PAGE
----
Taliban forces are targeting prisons across Afghanistan that hold some 5,000 of their fighters amid an offensive to take back control of the country.
Central prisons in provincial capitals throughout the country are high value targets for jihadist militants, who are waging an offensive against dwindling Afghan security forces as American troops withdraw from the country. According to the Washington Post, Afghan government and military officials are voicing concern about the security of prisons and their ability to defend them from the Taliban.
"This is a big problem," a senior security official in Kabul said about prison security. "Hundreds of millions of dollars were wasted."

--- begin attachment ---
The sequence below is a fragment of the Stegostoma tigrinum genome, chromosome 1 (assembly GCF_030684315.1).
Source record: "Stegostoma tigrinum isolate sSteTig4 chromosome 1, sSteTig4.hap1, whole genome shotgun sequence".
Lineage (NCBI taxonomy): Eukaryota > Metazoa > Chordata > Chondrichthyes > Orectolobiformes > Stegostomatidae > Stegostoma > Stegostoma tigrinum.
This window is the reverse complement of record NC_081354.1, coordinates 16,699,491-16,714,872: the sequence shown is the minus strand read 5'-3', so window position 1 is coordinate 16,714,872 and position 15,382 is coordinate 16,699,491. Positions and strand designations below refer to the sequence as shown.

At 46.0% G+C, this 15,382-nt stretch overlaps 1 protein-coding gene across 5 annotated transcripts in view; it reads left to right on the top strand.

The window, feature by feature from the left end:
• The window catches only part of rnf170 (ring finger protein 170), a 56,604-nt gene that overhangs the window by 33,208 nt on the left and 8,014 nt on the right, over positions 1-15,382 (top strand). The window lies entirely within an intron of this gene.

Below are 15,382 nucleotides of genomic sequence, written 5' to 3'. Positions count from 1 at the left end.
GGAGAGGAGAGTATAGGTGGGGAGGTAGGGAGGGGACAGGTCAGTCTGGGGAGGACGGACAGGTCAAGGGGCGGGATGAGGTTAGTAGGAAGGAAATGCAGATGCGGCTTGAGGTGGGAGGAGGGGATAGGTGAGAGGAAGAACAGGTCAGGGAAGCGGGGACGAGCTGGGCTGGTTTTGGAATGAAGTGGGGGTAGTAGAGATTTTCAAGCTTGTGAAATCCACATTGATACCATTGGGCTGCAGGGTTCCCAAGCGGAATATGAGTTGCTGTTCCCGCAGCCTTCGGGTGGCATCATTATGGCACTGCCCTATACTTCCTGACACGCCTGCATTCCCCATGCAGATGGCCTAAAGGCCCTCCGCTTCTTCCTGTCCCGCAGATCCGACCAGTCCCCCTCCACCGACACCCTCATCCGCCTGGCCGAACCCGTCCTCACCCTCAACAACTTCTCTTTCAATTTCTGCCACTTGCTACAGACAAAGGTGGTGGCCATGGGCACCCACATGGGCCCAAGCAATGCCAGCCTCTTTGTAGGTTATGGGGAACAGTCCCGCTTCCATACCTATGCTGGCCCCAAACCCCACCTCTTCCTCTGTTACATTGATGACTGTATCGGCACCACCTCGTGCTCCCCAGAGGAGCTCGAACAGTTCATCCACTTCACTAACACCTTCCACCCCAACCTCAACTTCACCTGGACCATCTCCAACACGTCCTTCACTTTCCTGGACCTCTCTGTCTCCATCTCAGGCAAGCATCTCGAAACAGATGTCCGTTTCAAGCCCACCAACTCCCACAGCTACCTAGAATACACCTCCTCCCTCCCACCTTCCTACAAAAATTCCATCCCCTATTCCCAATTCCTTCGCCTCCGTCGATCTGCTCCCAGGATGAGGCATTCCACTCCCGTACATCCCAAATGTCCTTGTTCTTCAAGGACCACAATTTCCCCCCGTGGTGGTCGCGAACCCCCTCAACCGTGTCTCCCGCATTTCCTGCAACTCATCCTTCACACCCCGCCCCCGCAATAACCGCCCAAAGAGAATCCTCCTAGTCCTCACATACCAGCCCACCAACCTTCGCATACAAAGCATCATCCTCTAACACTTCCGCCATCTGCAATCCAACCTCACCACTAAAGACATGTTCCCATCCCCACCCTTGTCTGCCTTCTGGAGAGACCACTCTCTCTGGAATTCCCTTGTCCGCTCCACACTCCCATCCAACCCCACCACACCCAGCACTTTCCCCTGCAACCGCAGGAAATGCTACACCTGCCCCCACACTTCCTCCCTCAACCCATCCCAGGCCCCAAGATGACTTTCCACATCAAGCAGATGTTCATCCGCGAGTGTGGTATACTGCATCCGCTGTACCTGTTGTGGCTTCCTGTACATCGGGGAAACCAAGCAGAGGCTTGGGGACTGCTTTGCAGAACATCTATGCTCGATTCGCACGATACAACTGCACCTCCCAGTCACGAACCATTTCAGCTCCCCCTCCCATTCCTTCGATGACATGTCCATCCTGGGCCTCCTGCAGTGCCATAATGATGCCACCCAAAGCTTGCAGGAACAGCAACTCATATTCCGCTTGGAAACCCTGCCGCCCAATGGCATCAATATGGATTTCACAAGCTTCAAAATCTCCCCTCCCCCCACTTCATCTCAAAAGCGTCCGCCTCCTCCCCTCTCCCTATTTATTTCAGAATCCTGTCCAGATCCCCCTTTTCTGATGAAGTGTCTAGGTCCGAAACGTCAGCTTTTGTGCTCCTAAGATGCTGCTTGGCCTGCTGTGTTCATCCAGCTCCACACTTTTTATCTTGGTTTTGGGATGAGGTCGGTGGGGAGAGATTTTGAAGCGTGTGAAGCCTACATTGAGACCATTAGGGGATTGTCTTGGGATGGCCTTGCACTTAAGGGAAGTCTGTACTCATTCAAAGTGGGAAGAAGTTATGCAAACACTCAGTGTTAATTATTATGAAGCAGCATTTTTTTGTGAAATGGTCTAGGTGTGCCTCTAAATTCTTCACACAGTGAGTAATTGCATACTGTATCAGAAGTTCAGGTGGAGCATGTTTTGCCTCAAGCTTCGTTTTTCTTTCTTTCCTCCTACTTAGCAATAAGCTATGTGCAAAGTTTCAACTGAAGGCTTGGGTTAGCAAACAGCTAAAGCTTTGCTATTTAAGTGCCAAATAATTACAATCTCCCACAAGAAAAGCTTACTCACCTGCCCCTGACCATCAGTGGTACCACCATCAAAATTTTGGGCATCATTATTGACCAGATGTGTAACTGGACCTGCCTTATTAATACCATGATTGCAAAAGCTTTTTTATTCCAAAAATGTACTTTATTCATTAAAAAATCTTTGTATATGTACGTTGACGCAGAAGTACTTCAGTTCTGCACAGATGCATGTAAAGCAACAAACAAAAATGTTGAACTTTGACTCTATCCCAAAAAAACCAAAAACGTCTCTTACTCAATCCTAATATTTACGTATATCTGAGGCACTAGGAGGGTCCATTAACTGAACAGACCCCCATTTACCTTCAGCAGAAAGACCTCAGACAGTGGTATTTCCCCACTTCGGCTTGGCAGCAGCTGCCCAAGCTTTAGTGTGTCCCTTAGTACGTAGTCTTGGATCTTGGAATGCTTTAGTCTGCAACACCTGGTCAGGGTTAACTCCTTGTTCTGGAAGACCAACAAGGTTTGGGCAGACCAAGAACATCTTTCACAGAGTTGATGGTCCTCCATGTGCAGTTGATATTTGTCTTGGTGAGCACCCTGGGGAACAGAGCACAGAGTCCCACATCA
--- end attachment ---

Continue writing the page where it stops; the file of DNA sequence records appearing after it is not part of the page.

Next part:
Afghan officials are scrambling to keep the most dangerous imprisoned Taliban fighters detained. The government transferred 200 to 300 militants imprisoned across the country to a prison in Kabul, where the government's control is more secure.
The bid to seize Afghan prisons comes as the Taliban surge in strength. President Joe Biden admitted the terrorist group has returned to levels of military strength not seen since 2001, as the group controls more than half of the districts in Afghanistan. Another 116 districts remain contested and could fall in the coming weeks, with experts predicting that the Afghan government could collapse within six months of the United States' withdrawal.
Instability in Afghanistan has also put an American citizen at risk. The Washington Free Beacon reported in July that the Biden administration risks leaving Navy veteran and civilian contractor Mark Frerichs behind in the country as troops pull out. Taliban fighters kidnapped Frerichs in January 2020, and experts say American leverage in negotiations decreases daily as the terrorists grow in strength.